Recently my colleague Emily Davidson started a post on Linkedin about working from home and asking what were our positives? (see original post and share your thoughts here ), and it really got me thinking.
I have permanently worked from home now for almost 4 years, so this aspect of 2020 life is no different for me, I’m a pro! Personally, on balance, the positives outweigh the negatives – flexibility, not having to commute in the dark, having the dog around during the day and mostly just the headspace to actually work, rather than being interrupted by office life.
But one thing that it did get me thinking about was how the separation between the workday and home life has become less defined. In my previous role I worked in Leeds City Centre and lived at that time around 15 miles away, a commute which could take me anywhere from 30 minutes to 60 minutes, depending on how the M62 was behaving. And whilst this commute could be frustrating at times, the one thing it did give me was a defined END to the workday. I could get in my car, turn on the radio or a podcast, and just detach from the stresses of the day. It provided a very clear difference between being at work and going home.
Now due to the COVID restrictions, many more people are working from home and our homes have now become our everything; our workspaces, classrooms, gyms and places for entertainment. This means that when we’ve finished work, trying to switch off without a change in scenery can be difficult. Therefore, I thought it might be an idea to give my thoughts on what has helped me and which in turn may hopefully help you.
1. Have a routine
One of the most important things that you can do is build a routine and stick to it. This means waking up, starting and finishing your work and taking your lunch at the same time. If you can, try not to start work early or finish late, still maintaining your working hours. Try not to work your “commute time”, do something fun or relaxing instead with that bonus time.
2. Bookend your day
Try to get into a rhythm of doing an activity before and after you finish work. This will help you to know when you’re at work and when you aren’t. For example, you could use your time for exercise after work and take a stroll around the block as your ‘commute’ home. I am lucky in that I have a Labrador who needs a long walk at either end of the day, so this is what I use and on the occasions where I can’t do it, I really feel the difference.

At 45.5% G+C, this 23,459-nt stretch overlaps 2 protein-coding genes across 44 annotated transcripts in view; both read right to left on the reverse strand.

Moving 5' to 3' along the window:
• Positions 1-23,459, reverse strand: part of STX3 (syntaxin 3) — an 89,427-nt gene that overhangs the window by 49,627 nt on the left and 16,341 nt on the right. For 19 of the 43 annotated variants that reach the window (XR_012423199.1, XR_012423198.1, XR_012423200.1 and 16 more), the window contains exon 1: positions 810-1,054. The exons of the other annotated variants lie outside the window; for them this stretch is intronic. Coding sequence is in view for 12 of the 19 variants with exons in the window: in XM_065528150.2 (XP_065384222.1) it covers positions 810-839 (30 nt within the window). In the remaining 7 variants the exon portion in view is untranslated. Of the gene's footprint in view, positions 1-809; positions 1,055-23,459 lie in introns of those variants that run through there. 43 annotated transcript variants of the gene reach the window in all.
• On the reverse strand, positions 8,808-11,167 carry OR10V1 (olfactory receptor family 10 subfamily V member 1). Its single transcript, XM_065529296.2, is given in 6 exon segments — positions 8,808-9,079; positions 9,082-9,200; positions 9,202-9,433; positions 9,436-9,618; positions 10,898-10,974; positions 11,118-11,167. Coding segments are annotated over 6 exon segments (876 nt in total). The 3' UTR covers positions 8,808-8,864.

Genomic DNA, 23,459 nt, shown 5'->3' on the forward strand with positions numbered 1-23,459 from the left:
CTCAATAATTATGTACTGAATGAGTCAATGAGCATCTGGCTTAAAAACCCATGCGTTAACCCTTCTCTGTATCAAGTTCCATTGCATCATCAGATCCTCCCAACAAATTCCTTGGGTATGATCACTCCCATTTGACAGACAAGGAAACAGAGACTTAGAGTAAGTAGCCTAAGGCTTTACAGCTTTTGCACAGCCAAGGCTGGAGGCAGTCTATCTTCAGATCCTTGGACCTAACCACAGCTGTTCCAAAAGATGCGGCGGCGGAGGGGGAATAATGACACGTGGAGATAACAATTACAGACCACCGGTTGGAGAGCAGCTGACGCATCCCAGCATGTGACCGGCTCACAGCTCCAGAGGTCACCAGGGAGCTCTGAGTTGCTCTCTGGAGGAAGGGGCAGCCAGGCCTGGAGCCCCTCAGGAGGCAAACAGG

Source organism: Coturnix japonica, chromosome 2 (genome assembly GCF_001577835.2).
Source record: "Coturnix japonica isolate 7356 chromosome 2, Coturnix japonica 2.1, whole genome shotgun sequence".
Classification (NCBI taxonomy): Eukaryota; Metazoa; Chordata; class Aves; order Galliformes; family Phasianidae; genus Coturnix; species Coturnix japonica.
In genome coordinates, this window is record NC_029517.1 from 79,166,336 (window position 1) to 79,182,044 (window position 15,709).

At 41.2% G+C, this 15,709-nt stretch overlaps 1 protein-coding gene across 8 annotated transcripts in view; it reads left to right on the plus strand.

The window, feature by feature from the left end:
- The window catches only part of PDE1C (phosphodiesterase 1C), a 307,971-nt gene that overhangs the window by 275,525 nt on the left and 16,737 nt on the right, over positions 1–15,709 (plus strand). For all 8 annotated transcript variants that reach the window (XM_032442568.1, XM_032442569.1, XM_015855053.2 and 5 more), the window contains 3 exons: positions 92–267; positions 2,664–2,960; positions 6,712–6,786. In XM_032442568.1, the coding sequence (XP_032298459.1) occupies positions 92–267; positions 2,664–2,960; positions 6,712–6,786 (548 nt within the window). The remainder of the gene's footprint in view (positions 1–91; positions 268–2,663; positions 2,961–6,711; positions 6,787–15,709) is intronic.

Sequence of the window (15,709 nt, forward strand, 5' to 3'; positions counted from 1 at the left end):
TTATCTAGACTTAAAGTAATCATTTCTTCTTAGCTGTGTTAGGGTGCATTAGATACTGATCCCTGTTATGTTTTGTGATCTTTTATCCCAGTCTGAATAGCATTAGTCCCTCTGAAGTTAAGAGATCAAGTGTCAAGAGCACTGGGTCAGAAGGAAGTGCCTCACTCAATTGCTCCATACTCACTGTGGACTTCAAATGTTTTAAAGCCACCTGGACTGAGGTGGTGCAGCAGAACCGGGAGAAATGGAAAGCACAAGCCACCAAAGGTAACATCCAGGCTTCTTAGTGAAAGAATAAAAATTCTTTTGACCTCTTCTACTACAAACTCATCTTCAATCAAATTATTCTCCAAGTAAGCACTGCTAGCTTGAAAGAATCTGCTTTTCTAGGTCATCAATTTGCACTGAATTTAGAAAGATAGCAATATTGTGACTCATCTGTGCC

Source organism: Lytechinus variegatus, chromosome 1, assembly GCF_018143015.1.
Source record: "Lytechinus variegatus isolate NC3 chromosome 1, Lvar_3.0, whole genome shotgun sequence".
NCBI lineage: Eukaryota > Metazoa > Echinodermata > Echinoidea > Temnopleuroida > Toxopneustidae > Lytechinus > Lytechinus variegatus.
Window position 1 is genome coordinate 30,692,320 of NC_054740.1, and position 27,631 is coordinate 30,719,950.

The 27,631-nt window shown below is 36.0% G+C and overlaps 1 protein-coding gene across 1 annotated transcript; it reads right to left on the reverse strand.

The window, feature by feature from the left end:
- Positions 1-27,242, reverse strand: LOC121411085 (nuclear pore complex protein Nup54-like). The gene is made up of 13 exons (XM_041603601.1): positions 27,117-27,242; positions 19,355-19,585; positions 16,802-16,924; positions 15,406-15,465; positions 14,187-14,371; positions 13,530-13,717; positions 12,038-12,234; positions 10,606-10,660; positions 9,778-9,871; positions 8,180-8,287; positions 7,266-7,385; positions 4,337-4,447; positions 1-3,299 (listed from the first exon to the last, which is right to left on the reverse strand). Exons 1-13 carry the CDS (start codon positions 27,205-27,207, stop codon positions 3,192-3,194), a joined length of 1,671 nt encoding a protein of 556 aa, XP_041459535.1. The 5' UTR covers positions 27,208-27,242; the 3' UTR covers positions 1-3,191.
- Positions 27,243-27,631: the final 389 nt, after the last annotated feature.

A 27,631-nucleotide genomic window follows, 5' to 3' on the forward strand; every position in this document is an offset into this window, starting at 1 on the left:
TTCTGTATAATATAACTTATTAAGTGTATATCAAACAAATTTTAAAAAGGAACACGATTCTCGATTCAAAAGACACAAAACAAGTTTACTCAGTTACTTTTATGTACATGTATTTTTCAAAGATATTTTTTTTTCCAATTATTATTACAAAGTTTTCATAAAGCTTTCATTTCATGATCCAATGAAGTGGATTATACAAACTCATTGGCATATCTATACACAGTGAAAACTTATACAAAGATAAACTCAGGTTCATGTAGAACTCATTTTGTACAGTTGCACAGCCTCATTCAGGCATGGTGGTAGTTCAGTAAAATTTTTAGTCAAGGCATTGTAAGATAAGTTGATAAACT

3. Define your desk
It is important that we maintain the boundaries between our work and personal space. If you can, keep your work in an area that doesn’t intrude into the rest of the house. This means when you start work you are at work and when you are finished, you can move into a different space to relax and unwind. Shut the door! If you are tight on space, try and tidy everything away at the end of the day so that you don’t have visual reminders of your work or your to-do list.
4. Switch off your work phone
Try to not answer your emails outside of your designated working hours. When your working day finishes, put your work phone away and try not to check your work emails if you have them on your personal phone.
5. Enjoy your evenings
It is important to try and clear your head in the evening. Try to do something each evening that you can lose yourself in and forget about the working day. Whether it’s catching up with a friend on the phone or video chat, spending the extra time cooking your favourite meal or even just zoning out in front of the TV, the most important thing is to enjoy getting lost in the moment and forget about the working day.
6. Find another purpose
Having a sense of purpose that is separate to your work can help you switch off by focusing your attentions onto other things. Where previously we may have met up with friends and family on an evening, that’s not possible now, so why not look into volunteering in the evening, to help give you something to focus on outside of work? There are lots of volunteering options that you can do while still abiding by social distancing practices. For example, those that are telephone based.
We all inevitably have times when we think about work outside of our working hours, and that is okay too. Don’t be hard on yourself if you are struggling to switch off – it takes time to adjust. Hopefully my tips may help.
For me, this blog is a written promise to myself to practice what I preach and whilst 2020 has been probably one of the more stressful years of my working life, I need to remember that work is not my whole life, despite what it may seem like at present.
Stay safe everyone!